Simulations are based on 1000 observations of the Ornstein-Uhlenbeck process with 200 replications.

Simulation results are given in the

Means | Standard errors | |

(0.3, 0.7) | (0.2985977, 0.6998527) | (0.01076013, 0.01032311) |

(0.5, 2) | (0.4954066, 1.998997) | (0.0341282, 0.008429909) |

(1, 2.4) | (0.9987882, 2.398991) | (0.009604874, 0.01262858) |

(1, 3) | (0.998918, 2.999193) | (0.008726621, 0.01034987) |

(0.223, 0.6) | (0.2223449, 0.6006928) | (0.01048311, 0.01224315) |

In

We consider the Homogeneous Gaussian diffusion process [

where

Let

As in [

Then we have

Let

Let

True values of | ||||
---|---|---|---|---|

Means | Standard errors | Means | Standard errors | |

3.996942 | 0.0005203 | 4.0349 | 0.2904 | |

1.00776 | 0.001311968 | 1.0035 | 0.2891 | |

−2.007696 | 0.001315799 | −2.0155 | 0.1248 | |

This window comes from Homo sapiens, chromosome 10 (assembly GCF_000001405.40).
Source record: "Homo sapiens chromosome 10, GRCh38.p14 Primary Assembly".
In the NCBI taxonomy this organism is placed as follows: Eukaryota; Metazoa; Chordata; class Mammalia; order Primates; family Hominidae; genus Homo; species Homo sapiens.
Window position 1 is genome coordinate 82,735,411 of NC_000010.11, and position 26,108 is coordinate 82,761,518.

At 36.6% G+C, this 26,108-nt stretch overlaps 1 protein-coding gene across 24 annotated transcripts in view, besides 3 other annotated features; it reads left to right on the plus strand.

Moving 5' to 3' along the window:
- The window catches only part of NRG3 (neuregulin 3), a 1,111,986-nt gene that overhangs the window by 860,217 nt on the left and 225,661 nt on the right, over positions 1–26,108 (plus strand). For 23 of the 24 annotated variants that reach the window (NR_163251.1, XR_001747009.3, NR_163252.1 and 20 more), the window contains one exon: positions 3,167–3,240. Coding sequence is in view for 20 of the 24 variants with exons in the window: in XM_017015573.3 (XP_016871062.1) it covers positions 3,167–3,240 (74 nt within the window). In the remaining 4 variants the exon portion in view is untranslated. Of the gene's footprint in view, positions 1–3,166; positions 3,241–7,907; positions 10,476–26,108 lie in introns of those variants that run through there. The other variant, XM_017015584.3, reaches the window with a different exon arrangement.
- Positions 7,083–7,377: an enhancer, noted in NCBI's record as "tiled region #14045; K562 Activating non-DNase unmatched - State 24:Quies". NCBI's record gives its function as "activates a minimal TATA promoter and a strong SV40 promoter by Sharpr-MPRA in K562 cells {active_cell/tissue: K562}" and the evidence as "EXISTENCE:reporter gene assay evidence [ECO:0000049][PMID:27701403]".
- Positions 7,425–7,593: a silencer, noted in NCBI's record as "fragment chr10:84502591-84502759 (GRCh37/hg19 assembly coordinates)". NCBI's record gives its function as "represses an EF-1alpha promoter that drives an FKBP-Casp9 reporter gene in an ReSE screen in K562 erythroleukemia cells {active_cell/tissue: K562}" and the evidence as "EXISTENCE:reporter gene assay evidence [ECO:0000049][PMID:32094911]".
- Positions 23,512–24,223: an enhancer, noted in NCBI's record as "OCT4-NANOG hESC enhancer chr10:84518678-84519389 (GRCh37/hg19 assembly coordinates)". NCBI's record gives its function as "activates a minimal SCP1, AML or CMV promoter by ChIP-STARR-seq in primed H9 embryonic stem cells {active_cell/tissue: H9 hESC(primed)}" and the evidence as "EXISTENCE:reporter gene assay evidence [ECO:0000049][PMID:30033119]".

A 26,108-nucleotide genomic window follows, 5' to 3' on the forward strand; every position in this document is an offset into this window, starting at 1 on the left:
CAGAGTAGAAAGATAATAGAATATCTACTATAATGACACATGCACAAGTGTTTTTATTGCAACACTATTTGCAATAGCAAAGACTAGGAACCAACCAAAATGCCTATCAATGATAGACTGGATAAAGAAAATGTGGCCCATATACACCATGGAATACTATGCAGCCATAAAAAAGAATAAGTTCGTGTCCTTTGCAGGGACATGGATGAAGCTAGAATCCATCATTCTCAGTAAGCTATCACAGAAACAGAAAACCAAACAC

−2.982749 | 0.002923666 | −3.0247 | 0.1978 | |

1.009081 | 0.001513984 | 1.0078 | 0.1177 |

For simulation, we must write the stochastic differential Equation (4) in matrix form as follows:

As in [

Now, we can simulate a sample path of the Homogeneous Gaussian diffusion using the “yuima” package of R language [

We generate 500 sample paths of the process, each of size 500. The kernel function and the bandwidth are those of the previous example.

We compare the estimator obtained by the minimum Hellinger distance method (MHD) of this paper and the estimator obtained in [

Julien ApalaN’drin,OuagninaHili, (2015) From Nonparametric Density Estimation to Parametric Estimation of Multidimensional Diffusion Processes. Applied Mathematics,06,1592-1610. doi: 10.4236/am.2015.69142